A friend wrote to me recently expressing their concern that the church spends too much of its time critiquing the ethical behaviors of society and the cultural drift. I’m sure there’s some truth in thinking that the church can become unbalanced if its focus is on morality to the exclusion of theology. Theology is the first job of the Church because as followers of Christ we should strain to be like Christ and most of the time He was busy teaching theology.
Still, there is nothing that obscures one’s ability to see God and His glory like the careful practice of evil. Everyone might have a general knowledge of God by virtue of being created in His image and likeness, and there are manifest evidences of something more than mere matter in motion being the absolute stuff of the universe, but Paul teaches us in Romans that this kind of knowledge can be greater or lesser, and in those that find it unworthy of their interest, lesser still. In the Bible, there is always a correlation between living certain kinds of ways and being able see certain kinds of truths.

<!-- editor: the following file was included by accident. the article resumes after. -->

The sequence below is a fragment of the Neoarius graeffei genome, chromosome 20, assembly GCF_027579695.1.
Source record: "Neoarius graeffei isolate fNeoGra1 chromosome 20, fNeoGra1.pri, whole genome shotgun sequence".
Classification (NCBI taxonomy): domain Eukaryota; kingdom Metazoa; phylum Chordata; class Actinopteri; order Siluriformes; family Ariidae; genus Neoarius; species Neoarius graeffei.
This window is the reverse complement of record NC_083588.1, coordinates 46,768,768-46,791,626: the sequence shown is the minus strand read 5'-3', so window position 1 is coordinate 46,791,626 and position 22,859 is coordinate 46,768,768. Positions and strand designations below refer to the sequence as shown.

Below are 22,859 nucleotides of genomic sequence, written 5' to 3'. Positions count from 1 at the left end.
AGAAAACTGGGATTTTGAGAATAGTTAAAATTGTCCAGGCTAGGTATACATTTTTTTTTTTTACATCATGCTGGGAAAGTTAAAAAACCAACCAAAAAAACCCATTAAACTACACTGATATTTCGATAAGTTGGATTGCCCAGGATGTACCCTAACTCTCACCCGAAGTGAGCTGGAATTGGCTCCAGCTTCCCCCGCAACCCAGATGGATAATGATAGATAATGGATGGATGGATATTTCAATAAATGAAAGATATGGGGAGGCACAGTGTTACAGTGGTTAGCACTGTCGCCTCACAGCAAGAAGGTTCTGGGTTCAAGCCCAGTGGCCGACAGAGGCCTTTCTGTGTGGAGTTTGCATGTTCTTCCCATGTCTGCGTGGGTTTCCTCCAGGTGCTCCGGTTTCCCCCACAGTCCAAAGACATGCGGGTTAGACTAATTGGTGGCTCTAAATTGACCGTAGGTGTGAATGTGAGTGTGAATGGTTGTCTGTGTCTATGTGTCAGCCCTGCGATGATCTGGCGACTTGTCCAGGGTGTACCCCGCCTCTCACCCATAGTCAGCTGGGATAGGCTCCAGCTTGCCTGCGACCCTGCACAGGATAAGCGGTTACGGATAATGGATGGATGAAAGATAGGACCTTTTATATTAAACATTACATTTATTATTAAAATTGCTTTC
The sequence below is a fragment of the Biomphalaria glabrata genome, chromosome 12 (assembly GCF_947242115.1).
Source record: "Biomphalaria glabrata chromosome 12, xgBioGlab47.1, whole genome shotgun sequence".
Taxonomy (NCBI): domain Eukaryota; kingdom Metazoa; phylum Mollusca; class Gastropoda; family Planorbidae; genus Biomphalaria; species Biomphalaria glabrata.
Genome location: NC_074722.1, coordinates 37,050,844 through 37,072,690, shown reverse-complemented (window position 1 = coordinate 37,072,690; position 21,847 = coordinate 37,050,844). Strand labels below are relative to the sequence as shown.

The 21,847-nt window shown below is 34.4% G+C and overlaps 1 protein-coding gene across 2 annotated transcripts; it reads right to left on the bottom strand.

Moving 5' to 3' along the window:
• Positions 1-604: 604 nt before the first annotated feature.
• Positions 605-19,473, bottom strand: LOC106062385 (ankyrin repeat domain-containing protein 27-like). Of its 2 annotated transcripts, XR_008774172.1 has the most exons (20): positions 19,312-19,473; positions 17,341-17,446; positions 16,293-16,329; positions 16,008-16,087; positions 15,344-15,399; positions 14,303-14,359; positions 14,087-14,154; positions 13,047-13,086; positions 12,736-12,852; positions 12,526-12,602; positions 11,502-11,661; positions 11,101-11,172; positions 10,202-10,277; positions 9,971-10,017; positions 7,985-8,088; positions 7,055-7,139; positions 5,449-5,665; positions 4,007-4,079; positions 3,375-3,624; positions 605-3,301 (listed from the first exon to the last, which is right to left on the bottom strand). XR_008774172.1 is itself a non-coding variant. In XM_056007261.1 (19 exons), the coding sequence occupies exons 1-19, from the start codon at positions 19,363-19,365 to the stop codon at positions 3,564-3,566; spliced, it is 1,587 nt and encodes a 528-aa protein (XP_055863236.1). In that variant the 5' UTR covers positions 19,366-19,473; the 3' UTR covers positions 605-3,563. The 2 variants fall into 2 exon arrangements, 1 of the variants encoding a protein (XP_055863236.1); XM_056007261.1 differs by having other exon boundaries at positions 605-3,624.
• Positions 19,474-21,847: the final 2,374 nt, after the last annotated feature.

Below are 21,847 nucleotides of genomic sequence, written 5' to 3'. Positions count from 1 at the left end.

Of course, 1+1=2 for everyone, and the laws of logic don’t bend with gravity or fine opinion, but Christian thought carries ideas of moral understanding having an inner relation to moral behavior; that epistemology cannot be compartmentalized from ethics. This is why in response to another friend’s worries about the next new popular work on atheism, I could say that I was more concerned with the effects of YouTube, Facebook, and MTV (not that everything on these is bad per se, but that they carry great power and opportunity for self humiliation in the absence of any discernable ethical framework).Get a young Christian to hear critical arguments against their faith and you might in time produce an atheist; get a young Christian to compromise themselves sexually; to degrade themselves and others; to lie and rape and kill and steal; to glorify themselves before the altars of pleasure and greed; or to simply think that such is good, and you’ve already got one.